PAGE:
Safe Haven laws allow parents to leave their infants, up to 90 days of age, with employees of a hospital emergency room, fire department, or law enforcement agency. Learn about the benefits, costs, and legality of safe haven programs. You can also get help establishing one in your own community. But how do you get started?
Safe Haven laws allow parents to leave a newborn up to 90 days old with an employee at a hospital emergency room, law enforcement agency, or fire department
Safe Haven laws exist in all 50 states. They vary in age requirements, who can give a child up for adoption, and the circumstances under which an infant can be relinquished. A safe haven is a place where a parent can leave an infant without disclosing their identity. In most states, safe havens accept infants up to 72 hours of age, while in other states; this age limit is 90 days.
In exchange for providing safe haven, parents surrendering unwanted babies are released from their parental and criminal liability. Some states require parents to provide their name and family history, but others guarantee their confidentiality. The parent giving up their baby forfeits their right to privacy and criminal liability but is free to petition the court within 28 days.
Benefits of Safe Haven laws
Although Safe Haven laws are important, they don’t address the specific needs of women seeking an abortion. In addition, they don’t address the risks associated with pregnancy and childbirth in the U.S. Advocates for Safe Haven laws hope that more people will learn about their benefits. Amy Olson, a writer and advocate for women’s rights, hopes that more people will learn about the law and its benefits.
Adopting a child is a formal process that requires consent of both parents. Depending on the situation, the child may need to agree to the adoption. In most cases, parents must go through a formal court process before their child is legally placed for adoption.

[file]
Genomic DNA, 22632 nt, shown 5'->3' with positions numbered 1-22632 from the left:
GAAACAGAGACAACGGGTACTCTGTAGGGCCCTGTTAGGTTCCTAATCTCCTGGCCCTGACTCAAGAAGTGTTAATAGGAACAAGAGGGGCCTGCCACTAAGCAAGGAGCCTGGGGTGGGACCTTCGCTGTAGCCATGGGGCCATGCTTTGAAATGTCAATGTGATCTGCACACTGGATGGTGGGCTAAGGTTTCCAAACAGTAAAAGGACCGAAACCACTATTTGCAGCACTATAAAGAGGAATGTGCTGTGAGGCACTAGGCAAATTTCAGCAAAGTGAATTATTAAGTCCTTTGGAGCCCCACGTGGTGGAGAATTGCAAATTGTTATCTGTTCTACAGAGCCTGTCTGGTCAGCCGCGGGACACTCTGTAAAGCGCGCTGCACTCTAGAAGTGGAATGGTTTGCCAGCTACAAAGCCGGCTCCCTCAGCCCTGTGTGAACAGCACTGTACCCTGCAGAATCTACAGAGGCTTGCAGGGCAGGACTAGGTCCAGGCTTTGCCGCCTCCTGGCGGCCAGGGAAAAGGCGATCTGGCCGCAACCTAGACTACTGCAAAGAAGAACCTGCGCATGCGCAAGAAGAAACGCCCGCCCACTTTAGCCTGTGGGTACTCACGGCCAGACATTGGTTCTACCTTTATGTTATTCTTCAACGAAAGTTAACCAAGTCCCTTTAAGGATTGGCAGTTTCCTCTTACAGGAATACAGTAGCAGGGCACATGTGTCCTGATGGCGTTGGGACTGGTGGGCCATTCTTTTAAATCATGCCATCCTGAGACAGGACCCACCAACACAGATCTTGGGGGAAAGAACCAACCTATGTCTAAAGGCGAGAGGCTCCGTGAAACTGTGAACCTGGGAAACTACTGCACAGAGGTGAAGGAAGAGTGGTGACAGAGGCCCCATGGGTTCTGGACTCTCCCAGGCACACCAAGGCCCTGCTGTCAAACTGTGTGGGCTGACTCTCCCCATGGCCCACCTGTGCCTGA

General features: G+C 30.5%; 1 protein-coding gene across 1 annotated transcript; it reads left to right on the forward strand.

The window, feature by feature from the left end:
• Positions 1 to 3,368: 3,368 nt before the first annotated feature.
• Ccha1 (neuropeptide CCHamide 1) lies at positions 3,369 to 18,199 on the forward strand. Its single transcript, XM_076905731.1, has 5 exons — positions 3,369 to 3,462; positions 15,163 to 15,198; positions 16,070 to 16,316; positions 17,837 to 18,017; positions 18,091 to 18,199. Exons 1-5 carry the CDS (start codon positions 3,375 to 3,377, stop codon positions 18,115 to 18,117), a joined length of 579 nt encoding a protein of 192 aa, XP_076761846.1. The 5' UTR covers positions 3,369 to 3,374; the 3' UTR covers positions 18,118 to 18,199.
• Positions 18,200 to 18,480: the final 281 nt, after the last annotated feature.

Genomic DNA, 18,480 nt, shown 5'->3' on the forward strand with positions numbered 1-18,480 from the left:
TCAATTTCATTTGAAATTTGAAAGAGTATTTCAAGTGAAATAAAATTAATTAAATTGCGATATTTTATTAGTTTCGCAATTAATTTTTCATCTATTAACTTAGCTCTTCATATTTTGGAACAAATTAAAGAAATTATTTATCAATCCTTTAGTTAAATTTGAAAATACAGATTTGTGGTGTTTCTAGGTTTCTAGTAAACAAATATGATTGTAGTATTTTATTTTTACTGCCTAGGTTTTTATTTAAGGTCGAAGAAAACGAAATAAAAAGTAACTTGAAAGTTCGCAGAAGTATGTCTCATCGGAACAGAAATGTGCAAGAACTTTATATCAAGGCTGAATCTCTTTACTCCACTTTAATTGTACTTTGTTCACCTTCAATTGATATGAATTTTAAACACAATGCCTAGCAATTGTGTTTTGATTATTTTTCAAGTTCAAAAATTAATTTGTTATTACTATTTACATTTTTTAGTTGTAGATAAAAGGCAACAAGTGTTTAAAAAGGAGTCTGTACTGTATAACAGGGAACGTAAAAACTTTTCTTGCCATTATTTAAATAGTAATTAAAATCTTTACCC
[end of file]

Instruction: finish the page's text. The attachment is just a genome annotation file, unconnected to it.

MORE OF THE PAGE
Legality of Safe Haven laws
Safe Haven laws are intended to offer a safe place to an infant in distress. While they may not be widely known, these laws provide women with an alternative to abortion. Many of these laws also allow women to relinquish their newborn babies in an anonymous way. In a post-Roe world, these laws may not be used as much as they could be.
In Texas, the Safe Haven law has been used relatively rarely. Since it was passed in 2009, 172 babies have been relinquished under the law. There have been 21 such surrenders in 2020. So far this year, seven infants have been given up under the law.
Cost of Safe Haven laws
Advocates for Safe Haven laws cite statistics showing that over three thousand babies have been left at safe havens since 1999. Yet, they also point to concerns about legal repercussions. Though some states protect mothers who give up their children to safe havens, they often fail to provide any resources or assistance to the women and children in need.
Research shows that babies who are safely surrendered to safe havens are at increased risk of developing health problems. More than half of such children are diagnosed with a disease within their first year of life. Despite these concerns, advocates say that Safe Haven laws are worth the costs if they can save one child.
Impact of Safe Haven laws on women’s careers
Safe Haven laws are laws that help pregnant women who have decided to give up their children. These laws protect women from criminal charges for giving up their infants. These laws were passed in all 50 states between 1999 and 2009. The laws were pushed during heated debates about abortion and sex education. Proponents hoped that these laws would help women avoid unwanted pregnancies. However, there are many concerns.
Proponents of safe haven laws have varying personal viewpoints on abortion and child welfare. While safe haven laws do provide relief to parents facing dire situations, they are not used as a substitute for safe abortions. Adoption and fostering are more common forms of relinquishment. In addition, advocates say that safe haven laws can be used as a harm reduction strategy for parents in desperate circumstances.